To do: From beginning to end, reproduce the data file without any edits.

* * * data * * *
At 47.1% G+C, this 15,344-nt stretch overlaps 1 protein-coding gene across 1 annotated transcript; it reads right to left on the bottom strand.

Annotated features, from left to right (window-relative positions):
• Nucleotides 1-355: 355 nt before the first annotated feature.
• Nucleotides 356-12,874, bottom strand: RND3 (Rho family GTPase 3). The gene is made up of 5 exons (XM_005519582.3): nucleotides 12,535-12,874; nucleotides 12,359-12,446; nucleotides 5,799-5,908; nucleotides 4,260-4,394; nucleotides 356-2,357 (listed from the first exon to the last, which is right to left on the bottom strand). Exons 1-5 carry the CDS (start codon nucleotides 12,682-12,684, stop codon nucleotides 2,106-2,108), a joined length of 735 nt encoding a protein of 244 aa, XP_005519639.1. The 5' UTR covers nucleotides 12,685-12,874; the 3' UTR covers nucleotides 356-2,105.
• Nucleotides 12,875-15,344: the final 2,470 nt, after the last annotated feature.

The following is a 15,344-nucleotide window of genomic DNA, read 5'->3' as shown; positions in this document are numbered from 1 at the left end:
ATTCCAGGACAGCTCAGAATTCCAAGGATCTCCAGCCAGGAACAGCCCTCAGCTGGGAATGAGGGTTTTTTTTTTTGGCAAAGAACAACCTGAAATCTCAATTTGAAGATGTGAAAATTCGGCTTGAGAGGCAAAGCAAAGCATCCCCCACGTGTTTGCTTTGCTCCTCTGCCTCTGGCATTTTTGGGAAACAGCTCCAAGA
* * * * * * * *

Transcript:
At 47.1% G+C, this 15,344-nt stretch overlaps 1 protein-coding gene across 1 annotated transcript; it reads right to left on the bottom strand.

Annotated features, from left to right (window-relative positions):
• Nucleotides 1-355: 355 nt before the first annotated feature.
• Nucleotides 356-12,874, bottom strand: RND3 (Rho family GTPase 3). The gene is made up of 5 exons (XM_005519582.3): nucleotides 12,535-12,874; nucleotides 12,359-12,446; nucleotides 5,799-5,908; nucleotides 4,260-4,394; nucleotides 356-2,357 (listed from the first exon to the last, which is right to left on the bottom strand). Exons 1-5 carry the CDS (start codon nucleotides 12,682-12,684, stop codon nucleotides 2,106-2,108), a joined length of 735 nt encoding a protein of 244 aa, XP_005519639.1. The 5' UTR covers nucleotides 12,685-12,874; the 3' UTR covers nucleotides 356-2,105.
• Nucleotides 12,875-15,344: the final 2,470 nt, after the last annotated feature.

The following is a 15,344-nucleotide window of genomic DNA, read 5'->3' as shown; positions in this document are numbered from 1 at the left end:
ATTCCAGGACAGCTCAGAATTCCAAGGATCTCCAGCCAGGAACAGCCCTCAGCTGGGAATGAGGGTTTTTTTTTTTGGCAAAGAACAACCTGAAATCTCAATTTGAAGATGTGAAAATTCGGCTTGAGAGGCAAAGCAAAGCATCCCCCACGTGTTTGCTTTGCTCCTCTGCCTCTGGCATTTTTGGGAAACAGCTCCAAGA